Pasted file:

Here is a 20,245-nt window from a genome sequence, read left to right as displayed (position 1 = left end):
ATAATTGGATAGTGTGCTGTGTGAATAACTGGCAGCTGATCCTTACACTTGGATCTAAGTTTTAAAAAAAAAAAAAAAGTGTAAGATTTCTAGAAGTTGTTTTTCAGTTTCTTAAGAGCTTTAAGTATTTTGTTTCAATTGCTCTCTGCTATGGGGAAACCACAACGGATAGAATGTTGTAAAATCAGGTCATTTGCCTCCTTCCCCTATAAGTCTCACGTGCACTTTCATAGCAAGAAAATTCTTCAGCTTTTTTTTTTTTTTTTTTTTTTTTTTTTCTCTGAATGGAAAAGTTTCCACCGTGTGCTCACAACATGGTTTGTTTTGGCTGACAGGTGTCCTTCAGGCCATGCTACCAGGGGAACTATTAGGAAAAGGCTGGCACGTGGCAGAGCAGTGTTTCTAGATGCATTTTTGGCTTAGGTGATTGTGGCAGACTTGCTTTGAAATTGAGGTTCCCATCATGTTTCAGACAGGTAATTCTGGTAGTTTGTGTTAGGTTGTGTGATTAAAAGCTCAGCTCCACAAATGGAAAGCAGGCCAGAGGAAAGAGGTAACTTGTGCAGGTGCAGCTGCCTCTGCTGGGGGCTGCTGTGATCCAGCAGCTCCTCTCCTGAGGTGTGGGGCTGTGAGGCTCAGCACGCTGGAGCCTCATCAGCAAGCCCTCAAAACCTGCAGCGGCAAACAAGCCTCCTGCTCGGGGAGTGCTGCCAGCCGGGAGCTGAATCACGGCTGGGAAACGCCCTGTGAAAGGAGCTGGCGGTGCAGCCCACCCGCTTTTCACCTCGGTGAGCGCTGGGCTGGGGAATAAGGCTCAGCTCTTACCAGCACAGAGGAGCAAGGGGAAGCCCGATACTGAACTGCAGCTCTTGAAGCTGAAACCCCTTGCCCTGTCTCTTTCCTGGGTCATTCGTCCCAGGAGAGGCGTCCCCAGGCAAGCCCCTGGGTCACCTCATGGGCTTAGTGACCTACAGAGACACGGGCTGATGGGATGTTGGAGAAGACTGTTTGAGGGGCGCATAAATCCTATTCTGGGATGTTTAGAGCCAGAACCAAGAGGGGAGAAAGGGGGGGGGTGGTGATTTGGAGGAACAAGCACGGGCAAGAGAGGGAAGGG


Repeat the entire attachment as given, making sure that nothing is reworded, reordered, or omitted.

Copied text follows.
Here is a 20,245-nt window from a genome sequence, read left to right as displayed (position 1 = left end):
ATAATTGGATAGTGTGCTGTGTGAATAACTGGCAGCTGATCCTTACACTTGGATCTAAGTTTTAAAAAAAAAAAAAAAGTGTAAGATTTCTAGAAGTTGTTTTTCAGTTTCTTAAGAGCTTTAAGTATTTTGTTTCAATTGCTCTCTGCTATGGGGAAACCACAACGGATAGAATGTTGTAAAATCAGGTCATTTGCCTCCTTCCCCTATAAGTCTCACGTGCACTTTCATAGCAAGAAAATTCTTCAGCTTTTTTTTTTTTTTTTTTTTTTTTTTTTCTCTGAATGGAAAAGTTTCCACCGTGTGCTCACAACATGGTTTGTTTTGGCTGACAGGTGTCCTTCAGGCCATGCTACCAGGGGAACTATTAGGAAAAGGCTGGCACGTGGCAGAGCAGTGTTTCTAGATGCATTTTTGGCTTAGGTGATTGTGGCAGACTTGCTTTGAAATTGAGGTTCCCATCATGTTTCAGACAGGTAATTCTGGTAGTTTGTGTTAGGTTGTGTGATTAAAAGCTCAGCTCCACAAATGGAAAGCAGGCCAGAGGAAAGAGGTAACTTGTGCAGGTGCAGCTGCCTCTGCTGGGGGCTGCTGTGATCCAGCAGCTCCTCTCCTGAGGTGTGGGGCTGTGAGGCTCAGCACGCTGGAGCCTCATCAGCAAGCCCTCAAAACCTGCAGCGGCAAACAAGCCTCCTGCTCGGGGAGTGCTGCCAGCCGGGAGCTGAATCACGGCTGGGAAACGCCCTGTGAAAGGAGCTGGCGGTGCAGCCCACCCGCTTTTCACCTCGGTGAGCGCTGGGCTGGGGAATAAGGCTCAGCTCTTACCAGCACAGAGGAGCAAGGGGAAGCCCGATACTGAACTGCAGCTCTTGAAGCTGAAACCCCTTGCCCTGTCTCTTTCCTGGGTCATTCGTCCCAGGAGAGGCGTCCCCAGGCAAGCCCCTGGGTCACCTCATGGGCTTAGTGACCTACAGAGACACGGGCTGATGGGATGTTGGAGAAGACTGTTTGAGGGGCGCATAAATCCTATTCTGGGATGTTTAGAGCCAGAACCAAGAGGGGAGAAAGGGGGGGGGTGGTGATTTGGAGGAACAAGCACGGGCAAGAGAGGGAAGGG